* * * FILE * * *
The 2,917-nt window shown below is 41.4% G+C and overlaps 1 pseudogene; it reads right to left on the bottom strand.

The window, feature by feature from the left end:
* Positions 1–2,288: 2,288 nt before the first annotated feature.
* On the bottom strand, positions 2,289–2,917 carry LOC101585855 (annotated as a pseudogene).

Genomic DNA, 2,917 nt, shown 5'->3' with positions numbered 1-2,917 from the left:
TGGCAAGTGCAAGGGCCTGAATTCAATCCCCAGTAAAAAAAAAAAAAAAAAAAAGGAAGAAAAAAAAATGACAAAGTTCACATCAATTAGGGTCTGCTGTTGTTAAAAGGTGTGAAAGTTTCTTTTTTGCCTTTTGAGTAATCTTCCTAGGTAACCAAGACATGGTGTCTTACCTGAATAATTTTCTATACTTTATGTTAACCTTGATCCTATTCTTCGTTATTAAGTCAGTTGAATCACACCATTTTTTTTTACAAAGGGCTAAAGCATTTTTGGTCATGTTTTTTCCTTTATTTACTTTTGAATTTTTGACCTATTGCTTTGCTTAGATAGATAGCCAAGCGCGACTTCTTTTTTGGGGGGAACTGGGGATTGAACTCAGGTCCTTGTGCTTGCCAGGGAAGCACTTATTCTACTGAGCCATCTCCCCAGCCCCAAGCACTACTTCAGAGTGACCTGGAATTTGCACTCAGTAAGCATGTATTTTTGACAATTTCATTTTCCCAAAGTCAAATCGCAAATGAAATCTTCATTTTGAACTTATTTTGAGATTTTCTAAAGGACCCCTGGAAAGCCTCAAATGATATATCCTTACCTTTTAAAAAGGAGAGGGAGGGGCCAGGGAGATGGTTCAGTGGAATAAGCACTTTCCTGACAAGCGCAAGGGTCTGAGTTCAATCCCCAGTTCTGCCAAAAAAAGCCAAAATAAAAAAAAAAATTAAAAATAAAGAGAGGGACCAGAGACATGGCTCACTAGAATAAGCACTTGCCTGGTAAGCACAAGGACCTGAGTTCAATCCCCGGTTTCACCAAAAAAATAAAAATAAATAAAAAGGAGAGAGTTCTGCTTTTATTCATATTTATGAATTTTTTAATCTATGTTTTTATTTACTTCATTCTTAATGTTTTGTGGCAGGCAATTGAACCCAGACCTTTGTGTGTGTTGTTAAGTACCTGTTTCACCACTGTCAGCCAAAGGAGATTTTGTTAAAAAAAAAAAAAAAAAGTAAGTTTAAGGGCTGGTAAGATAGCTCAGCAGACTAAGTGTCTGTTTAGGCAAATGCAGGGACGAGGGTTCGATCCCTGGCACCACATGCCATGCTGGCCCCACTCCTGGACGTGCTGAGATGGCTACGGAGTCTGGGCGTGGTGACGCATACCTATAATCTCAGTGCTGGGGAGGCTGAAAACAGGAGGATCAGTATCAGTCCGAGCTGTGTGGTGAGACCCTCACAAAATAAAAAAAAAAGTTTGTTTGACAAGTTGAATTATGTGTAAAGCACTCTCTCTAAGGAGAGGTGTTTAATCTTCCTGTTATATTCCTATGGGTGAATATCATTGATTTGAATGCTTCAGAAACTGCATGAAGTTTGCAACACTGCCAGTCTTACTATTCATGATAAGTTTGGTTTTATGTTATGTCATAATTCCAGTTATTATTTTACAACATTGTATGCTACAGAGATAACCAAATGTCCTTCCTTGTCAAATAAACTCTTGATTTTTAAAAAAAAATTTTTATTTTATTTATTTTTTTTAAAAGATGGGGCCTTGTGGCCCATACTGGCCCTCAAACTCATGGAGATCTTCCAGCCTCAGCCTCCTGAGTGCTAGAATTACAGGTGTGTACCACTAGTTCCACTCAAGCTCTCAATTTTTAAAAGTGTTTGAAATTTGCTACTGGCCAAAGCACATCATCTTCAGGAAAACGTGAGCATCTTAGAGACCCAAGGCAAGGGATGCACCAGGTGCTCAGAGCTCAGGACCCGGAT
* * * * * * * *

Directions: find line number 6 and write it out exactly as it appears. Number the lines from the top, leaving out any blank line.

TGGCAAGTGCAAGGGCCTGAATTCAATCCCCAGTAAAAAAAAAAAAAAAAAAAAGGAAGAAAAAAAAATGACAAAGTTCACATCAATTAGGGTCTGCTGTTGTTAAAAGGTGTGAAAGTTTCTTTTTTGCCTTTTGAGTAATCTTCCTAGGTAACCAAGACATGGTGTCTTACCTGAATAATTTTCTATACTTTATGTTAACCTTGATCCTATTCTTCGTTATTAAGTCAGTTGAATCACACCATTTTTTTTTACAAAGGGCTAAAGCATTTTTGGTCATGTTTTTTCCTTTATTTACTTTTGAATTTTTGACCTATTGCTTTGCTTAGATAGATAGCCAAGCGCGACTTCTTTTTTGGGGGGAACTGGGGATTGAACTCAGGTCCTTGTGCTTGCCAGGGAAGCACTTATTCTACTGAGCCATCTCCCCAGCCCCAAGCACTACTTCAGAGTGACCTGGAATTTGCACTCAGTAAGCATGTATTTTTGACAATTTCATTTTCCCAAAGTCAAATCGCAAATGAAATCTTCATTTTGAACTTATTTTGAGATTTTCTAAAGGACCCCTGGAAAGCCTCAAATGATATATCCTTACCTTTTAAAAAGGAGAGGGAGGGGCCAGGGAGATGGTTCAGTGGAATAAGCACTTTCCTGACAAGCGCAAGGGTCTGAGTTCAATCCCCAGTTCTGCCAAAAAAAGCCAAAATAAAAAAAAAAATTAAAAATAAAGAGAGGGACCAGAGACATGGCTCACTAGAATAAGCACTTGCCTGGTAAGCACAAGGACCTGAGTTCAATCCCCGGTTTCACCAAAAAAATAAAAATAAATAAAAAGGAGAGAGTTCTGCTTTTATTCATATTTATGAATTTTTTAATCTATGTTTTTATTTACTTCATTCTTAATGTTTTGTGGCAGGCAATTGAACCCAGACCTTTGTGTGTGTTGTTAAGTACCTGTTTCACCACTGTCAGCCAAAGGAGATTTTGTTAAAAAAAAAAAAAAAAAGTAAGTTTAAGGGCTGGTAAGATAGCTCAGCAGACTAAGTGTCTGTTTAGGCAAATGCAGGGACGAGGGTTCGATCCCTGGCACCACATGCCATGCTGGCCCCACTCCTGGACGTGCTGAGATGGCTACGGAGTCTGGGCGTGGTGACGCATACCTATAATCTCAGTGCTGGGGAGGCTGAAAACAGGAGGATCAGTATCAGTCCGAGCTGTGTGGTGAGACCCTCACAAAATAAAAAAAAAAGTTTGTTTGACAAGTTGAATTATGTGTAAAGCACTCTCTCTAAGGAGAGGTGTTTAATCTTCCTGTTATATTCCTATGGGTGAATATCATTGATTTGAATGCTTCAGAAACTGCATGAAGTTTGCAACACTGCCAGTCTTACTATTCATGATAAGTTTGGTTTTATGTTATGTCATAATTCCAGTTATTATTTTACAACATTGTATGCTACAGAGATAACCAAATGTCCTTCCTTGTCAAATAAACTCTTGATTTTTAAAAAAAAATTTTTATTTTATTTATTTTTTTTAAAAGATGGGGCCTTGTGGCCCATACTGGCCCTCAAACTCATGGAGATCTTCCAGCCTCAGCCTCCTGAGTGCTAGAATTACAGGTGTGTACCACTAGTTCCACTCAAGCTCTCAATTTTTAAAAGTGTTTGAAATTTGCTACTGGCCAAAGCACATCATCTTCAGGAAAACGTGAGCATCTTAGAGACCCAAGGCAAGGGATGCACCAGGTGCTCAGAGCTCAGGACCCGGAT